As the impact of the Coronavirus Pandemic continues to ripple through North Carolina’s economy, businesses and manufacturers are doing whatever they can to stay afloat – and some of them are getting pretty creative.
Over the past week, BPR’s Cory Vaillancourt has been reporting from Haywood County on how schools are fighting hunger and how the food and beverage industry has been dealing with disruption. For this story, he's at a distillery in Maggie Valley, where one local distiller has found a different use for his vodka.
In addition to producing premium whiskies and small-batch moonshines, Elevated Mountain Distilling Company in Maggie Valley is also home to a small bar, several food trucks and nightly bluegrass jams, but with Gov. Roy Cooper’s March 17 order closing bars and restaurants, all that came to a halt.
“Your world sort of stops when you hear that,” said Dave Angel, owner of Elevated Mountain. Cooper’s order not only shuttered Elevated Mountain’s bar, but also thousands of other bars and restaurants across the state. “That would be a huge part of any distillery’s business. We got into liquor stores, ABC stores here in North Carolina, but most of that will end up in a restaurant.”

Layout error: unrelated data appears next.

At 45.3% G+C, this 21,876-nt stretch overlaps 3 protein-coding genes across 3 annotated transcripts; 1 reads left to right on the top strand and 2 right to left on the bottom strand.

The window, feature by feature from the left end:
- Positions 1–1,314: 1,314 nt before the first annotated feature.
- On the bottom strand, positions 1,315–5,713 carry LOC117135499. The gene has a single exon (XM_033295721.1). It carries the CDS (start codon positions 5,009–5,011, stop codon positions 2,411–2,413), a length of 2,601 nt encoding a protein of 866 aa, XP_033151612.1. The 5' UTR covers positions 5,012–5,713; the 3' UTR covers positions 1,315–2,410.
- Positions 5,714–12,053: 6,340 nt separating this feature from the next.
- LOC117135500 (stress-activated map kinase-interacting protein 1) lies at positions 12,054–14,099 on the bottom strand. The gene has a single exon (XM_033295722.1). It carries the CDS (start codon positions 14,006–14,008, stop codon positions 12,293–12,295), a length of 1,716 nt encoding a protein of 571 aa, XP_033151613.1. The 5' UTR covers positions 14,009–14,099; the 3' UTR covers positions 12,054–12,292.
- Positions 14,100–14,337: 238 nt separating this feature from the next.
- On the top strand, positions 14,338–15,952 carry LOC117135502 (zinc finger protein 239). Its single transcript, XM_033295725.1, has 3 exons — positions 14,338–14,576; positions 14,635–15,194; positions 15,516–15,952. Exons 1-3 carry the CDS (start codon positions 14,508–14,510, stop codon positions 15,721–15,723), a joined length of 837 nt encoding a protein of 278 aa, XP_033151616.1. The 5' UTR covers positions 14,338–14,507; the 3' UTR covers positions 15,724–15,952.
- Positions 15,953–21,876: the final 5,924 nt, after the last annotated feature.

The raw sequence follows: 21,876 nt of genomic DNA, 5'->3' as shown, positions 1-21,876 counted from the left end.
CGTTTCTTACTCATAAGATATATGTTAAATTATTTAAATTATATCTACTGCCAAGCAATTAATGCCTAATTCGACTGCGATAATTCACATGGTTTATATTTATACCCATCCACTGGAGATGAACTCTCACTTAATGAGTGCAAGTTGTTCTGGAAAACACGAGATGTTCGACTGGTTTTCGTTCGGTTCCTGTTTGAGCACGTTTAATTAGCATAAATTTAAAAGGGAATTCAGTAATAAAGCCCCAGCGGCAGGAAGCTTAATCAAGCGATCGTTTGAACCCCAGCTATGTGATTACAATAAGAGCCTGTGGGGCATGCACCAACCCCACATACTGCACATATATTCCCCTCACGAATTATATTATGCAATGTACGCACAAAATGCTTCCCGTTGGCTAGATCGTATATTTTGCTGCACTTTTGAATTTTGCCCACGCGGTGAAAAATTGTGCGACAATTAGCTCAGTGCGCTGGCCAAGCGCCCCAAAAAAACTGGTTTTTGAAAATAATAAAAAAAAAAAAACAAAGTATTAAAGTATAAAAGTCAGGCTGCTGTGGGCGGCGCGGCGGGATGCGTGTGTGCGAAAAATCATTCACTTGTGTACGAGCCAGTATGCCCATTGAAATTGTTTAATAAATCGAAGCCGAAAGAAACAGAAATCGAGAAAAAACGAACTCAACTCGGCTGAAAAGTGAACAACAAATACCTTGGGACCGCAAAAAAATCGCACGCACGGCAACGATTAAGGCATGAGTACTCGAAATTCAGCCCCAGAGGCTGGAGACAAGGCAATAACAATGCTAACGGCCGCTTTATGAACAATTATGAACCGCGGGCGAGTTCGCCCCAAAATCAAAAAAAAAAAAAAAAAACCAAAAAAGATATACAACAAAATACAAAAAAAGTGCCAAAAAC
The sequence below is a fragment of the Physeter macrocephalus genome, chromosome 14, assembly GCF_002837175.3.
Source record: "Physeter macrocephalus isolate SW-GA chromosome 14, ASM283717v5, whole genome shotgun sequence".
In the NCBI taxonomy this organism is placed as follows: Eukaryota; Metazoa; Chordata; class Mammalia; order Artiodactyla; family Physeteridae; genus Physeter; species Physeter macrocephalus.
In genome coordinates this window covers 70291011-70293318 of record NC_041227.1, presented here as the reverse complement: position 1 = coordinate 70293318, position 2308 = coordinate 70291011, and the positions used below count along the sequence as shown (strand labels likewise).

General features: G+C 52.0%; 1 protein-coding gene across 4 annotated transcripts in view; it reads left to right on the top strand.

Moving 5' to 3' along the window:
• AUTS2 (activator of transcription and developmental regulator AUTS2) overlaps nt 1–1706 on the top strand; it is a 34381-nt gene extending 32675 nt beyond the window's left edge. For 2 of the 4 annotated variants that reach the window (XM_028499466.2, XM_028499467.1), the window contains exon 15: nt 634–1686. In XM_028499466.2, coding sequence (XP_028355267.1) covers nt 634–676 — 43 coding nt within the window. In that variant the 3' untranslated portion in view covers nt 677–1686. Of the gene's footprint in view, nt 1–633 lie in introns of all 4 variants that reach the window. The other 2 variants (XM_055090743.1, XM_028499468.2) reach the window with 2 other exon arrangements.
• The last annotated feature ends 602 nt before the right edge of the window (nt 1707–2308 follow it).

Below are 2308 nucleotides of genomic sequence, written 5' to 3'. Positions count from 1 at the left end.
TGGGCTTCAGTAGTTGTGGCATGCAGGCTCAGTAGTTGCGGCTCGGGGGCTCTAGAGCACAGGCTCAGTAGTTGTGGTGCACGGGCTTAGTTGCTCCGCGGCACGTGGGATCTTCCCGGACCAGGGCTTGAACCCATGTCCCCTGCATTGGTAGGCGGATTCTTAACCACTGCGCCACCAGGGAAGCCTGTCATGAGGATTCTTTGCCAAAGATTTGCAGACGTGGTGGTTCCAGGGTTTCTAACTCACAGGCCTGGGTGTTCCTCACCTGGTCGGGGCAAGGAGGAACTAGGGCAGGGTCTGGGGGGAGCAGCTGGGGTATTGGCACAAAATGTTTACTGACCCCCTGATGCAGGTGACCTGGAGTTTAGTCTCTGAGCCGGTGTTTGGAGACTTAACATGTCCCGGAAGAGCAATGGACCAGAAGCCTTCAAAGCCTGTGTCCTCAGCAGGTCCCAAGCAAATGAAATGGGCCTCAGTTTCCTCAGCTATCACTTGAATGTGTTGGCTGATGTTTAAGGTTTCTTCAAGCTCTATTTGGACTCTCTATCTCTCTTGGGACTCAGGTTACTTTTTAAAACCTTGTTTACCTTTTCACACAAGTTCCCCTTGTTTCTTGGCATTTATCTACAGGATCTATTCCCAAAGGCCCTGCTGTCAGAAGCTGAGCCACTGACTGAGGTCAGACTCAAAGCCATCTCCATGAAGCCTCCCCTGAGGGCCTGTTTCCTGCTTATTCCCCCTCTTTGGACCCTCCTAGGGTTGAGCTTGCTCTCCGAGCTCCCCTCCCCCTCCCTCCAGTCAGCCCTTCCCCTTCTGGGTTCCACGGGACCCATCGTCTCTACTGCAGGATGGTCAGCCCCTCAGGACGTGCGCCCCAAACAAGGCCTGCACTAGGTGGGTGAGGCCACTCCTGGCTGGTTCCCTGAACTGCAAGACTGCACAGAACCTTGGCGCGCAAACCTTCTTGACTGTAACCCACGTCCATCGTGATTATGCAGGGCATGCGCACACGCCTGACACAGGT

With those restaurants no longer buying his spirits, Angel took immediate steps to bolster operations at the distillery. “You immediately think about how do you protect the company though this, how do you survive this? Luckily, banks, the government, they’re all working to keep our economy going,” he said. “Our bank is being very creative with us to make sure that we weather this, so once you get past that you start looking at, okay what can we do now?”
What Angel is doing now is using his existing equipment and ingredients to manufacture a different product altogether. “The federal government sent out a note to all distilleries in America saying, ‘This is how you make hand sanitizer. We need hand sanitizer,’” he said.
Hand sanitizer starts off as 96 percent ethanol, something the fifth-generation Haywood County native knows a little something about – Angel has strong connections to Western North Carolina’s moonshining tradition. After adding glycerin and hydrogen peroxide, you have hand sanitizer, which ends up with an alcohol content of about 80 percent.
Angel said he’d start with what he already has on hand – cases and cases of his award-winning vodka.
“The rest of our ingredients should be here by Monday or Tuesday and by the end of next week we're hoping to have 200 or 250 gallons of hand sanitizer,” he said. “It will be Hurricane Creek vodka that's going into it.”
That sanitizer will be sold to Haywood County’s emergency services department, and, if there’s any left over, to the general public.